I'm in a nausea-inducing cab on my way to my promised 9AM client meeting, so I figured I'd begin to record my thoughts on some of the recent food experiences I had before starting this blog. Just because I happened to eat there before my blog baby was born doesn't mean they should be left out. That's just not fair.

Il Melograno

First up: Il Melograno, a little neighborhood Italian place a few blocks from my apartment. My brother and his girlfriend have been there several times and rave about it every time they go. I also feel a bit of a sense of ownership over this place, as I watched it go from plywood stage (as Eater would say) to full-blown restaurant over the course of last summer. I was rooting for it then, and I still am now. Based on my experience, they seem to be on the right track-- let's hope it continues.

I went with a friend from work who lives in the neighborhood. We started with their complimentary basket of delicious foccaccia-- light and flavorful, accompanied by a sun-dried tomato/oil spread. My companion got the spaghetti with tomato sauce, which was studded with alluringly melted hunks of mozzarella cheese. He enjoyed it immensely (and, in fact, had gotten it before). I went with the apple salad, which had arugula, apples, goat cheese... and some other things that I can't remember because this dinner happened over a week ago. I went with the house pomegranate dressing, and though I asked for it on the side (yes, I'm THAT kind of girl), they put it on the salad. I decided not to bother sending it back and ate it anyway, and it was really good, especially the drizzle of what I assume was pomegranate reduction all over the top. The salad was generously sized, and I ate it all.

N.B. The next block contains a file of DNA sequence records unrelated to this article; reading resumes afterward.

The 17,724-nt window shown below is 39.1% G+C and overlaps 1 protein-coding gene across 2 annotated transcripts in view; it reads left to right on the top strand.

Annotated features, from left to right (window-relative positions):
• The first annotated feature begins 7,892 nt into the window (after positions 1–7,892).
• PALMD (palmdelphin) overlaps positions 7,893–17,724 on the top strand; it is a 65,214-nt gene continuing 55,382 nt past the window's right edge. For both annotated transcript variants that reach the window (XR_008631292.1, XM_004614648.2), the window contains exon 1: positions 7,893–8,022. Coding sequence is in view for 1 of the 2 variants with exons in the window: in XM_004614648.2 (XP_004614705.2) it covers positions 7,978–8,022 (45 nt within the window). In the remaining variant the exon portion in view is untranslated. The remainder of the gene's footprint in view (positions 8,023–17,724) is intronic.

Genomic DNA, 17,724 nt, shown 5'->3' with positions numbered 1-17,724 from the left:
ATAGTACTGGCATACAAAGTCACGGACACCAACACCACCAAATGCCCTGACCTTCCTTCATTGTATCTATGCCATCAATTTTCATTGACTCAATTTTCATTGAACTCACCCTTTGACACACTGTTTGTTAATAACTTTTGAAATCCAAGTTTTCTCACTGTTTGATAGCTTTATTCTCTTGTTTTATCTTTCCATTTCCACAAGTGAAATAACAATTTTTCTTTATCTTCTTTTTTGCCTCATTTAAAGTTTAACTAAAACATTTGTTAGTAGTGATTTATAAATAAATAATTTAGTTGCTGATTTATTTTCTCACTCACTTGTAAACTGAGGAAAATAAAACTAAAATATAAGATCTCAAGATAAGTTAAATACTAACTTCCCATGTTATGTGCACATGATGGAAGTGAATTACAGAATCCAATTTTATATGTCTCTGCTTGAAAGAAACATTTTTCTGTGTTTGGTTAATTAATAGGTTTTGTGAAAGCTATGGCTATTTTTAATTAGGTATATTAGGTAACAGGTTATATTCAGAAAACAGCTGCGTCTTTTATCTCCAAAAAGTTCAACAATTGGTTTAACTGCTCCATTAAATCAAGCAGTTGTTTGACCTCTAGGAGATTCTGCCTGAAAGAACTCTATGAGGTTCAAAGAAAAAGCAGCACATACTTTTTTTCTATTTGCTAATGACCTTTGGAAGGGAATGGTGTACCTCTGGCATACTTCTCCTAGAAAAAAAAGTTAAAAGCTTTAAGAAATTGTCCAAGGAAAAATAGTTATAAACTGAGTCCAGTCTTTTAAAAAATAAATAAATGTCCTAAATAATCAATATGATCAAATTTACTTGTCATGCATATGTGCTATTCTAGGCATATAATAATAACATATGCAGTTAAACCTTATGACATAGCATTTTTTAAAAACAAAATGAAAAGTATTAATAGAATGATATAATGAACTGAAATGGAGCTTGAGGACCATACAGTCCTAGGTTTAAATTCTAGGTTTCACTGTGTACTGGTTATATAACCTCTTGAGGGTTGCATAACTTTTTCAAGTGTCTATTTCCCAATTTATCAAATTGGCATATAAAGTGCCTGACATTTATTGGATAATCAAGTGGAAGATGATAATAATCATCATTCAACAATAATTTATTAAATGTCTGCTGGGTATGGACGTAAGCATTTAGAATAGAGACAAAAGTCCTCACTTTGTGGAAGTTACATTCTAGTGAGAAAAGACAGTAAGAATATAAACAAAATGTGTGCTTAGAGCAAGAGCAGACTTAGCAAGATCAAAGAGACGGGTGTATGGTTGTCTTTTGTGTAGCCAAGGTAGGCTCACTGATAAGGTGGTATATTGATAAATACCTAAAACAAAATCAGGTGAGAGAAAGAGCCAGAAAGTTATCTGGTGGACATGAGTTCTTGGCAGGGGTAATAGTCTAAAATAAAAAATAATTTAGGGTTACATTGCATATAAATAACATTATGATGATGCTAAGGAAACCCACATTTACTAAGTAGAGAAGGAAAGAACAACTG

We were both too full for dessert (yes, I'm THAT kind of girl who gets full on salad... see "stomach problems" in introductory post), but the table next to us was demolishing a big hunk of cake (apple cake perhaps?). I've really wanted to try the tiramisu, and I definitely plan to in the future. One of the greatest things about Melograno is that it's a ridiculously great value as well-- our total bill for the two of us was well under $20.* The place is kind of small and the tables are definitely jammed together, but it's great for a quick, casual, really good meal.

*A post-meal check of Il Melograno's website,, reveals that they may have raised their prices over the course of the last week. That, of course, would be profoundly uncool and would temper my enthusiasm for the place a little bit. But just a little bit.

Giorgio's of Gramercy

I took my brother to Giorgio's of Gramercy for his birthday mid-week last week. I had heard a lot about the place and had wanted to go there for a while. I made a reservation on Opentable and noted in the comments section that it was my brother's birthday, adding a request for a candle or something festive on his dessert. I was planning to remind the host when I arrived at the restaurant, but good ol' punctual Big Bro arrived before I did, so I had to rely on the wonders of Opentable to carry us through.

The restaurant was mostly empty, but it was certainly cute, candlelit, and romantic (probably better for a nice date than a dinner with your brother, but who's counting?). Our waiter was friendly and competent, attentive but not overbearing. We ordered two glasses of prosecco and placed our food order. Shortly thereafter an amuse bouche arrived--some sort of duck rillette concoction that looked nice (Big Bro ate both, on behalf of his vegetarian sister). The bread basket was on the better side of standard, and the accompanying olive oil was really good-- strong and fruity. Big Bro pronounced his onion soup very good; he followed that with an opulent scallop dish (cream, truffles, etc.) that, in the words of my father, he "sucked down." I ordered a spinach salad, which was really good-- the dressing, especially, was delicious. My only complaint was that they left off the caramelized shallots.